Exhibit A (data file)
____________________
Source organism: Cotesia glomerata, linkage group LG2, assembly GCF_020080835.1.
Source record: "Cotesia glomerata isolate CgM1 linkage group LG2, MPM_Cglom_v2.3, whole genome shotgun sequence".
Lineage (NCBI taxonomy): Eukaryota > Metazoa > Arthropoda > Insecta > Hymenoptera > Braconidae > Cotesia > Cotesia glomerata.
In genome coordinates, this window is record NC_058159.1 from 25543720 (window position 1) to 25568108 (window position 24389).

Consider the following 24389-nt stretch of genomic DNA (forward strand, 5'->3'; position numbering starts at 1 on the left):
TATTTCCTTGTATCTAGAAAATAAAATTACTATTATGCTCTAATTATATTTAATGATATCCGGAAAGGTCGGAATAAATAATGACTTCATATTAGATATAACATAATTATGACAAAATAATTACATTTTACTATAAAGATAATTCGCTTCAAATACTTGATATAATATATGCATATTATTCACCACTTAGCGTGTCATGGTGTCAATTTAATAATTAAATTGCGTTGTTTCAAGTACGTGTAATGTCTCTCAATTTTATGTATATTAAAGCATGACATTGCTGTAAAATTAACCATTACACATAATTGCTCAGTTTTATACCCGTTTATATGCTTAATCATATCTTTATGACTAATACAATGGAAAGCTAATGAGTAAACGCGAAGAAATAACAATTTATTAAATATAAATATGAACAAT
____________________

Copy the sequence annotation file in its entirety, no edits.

Source organism: Cotesia glomerata, linkage group LG2, assembly GCF_020080835.1.
Source record: "Cotesia glomerata isolate CgM1 linkage group LG2, MPM_Cglom_v2.3, whole genome shotgun sequence".
Lineage (NCBI taxonomy): Eukaryota > Metazoa > Arthropoda > Insecta > Hymenoptera > Braconidae > Cotesia > Cotesia glomerata.
In genome coordinates, this window is record NC_058159.1 from 25543720 (window position 1) to 25568108 (window position 24389).

Consider the following 24389-nt stretch of genomic DNA (forward strand, 5'->3'; position numbering starts at 1 on the left):
TATTTCCTTGTATCTAGAAAATAAAATTACTATTATGCTCTAATTATATTTAATGATATCCGGAAAGGTCGGAATAAATAATGACTTCATATTAGATATAACATAATTATGACAAAATAATTACATTTTACTATAAAGATAATTCGCTTCAAATACTTGATATAATATATGCATATTATTCACCACTTAGCGTGTCATGGTGTCAATTTAATAATTAAATTGCGTTGTTTCAAGTACGTGTAATGTCTCTCAATTTTATGTATATTAAAGCATGACATTGCTGTAAAATTAACCATTACACATAATTGCTCAGTTTTATACCCGTTTATATGCTTAATCATATCTTTATGACTAATACAATGGAAAGCTAATGAGTAAACGCGAAGAAATAACAATTTATTAAATATAAATATGAACAAT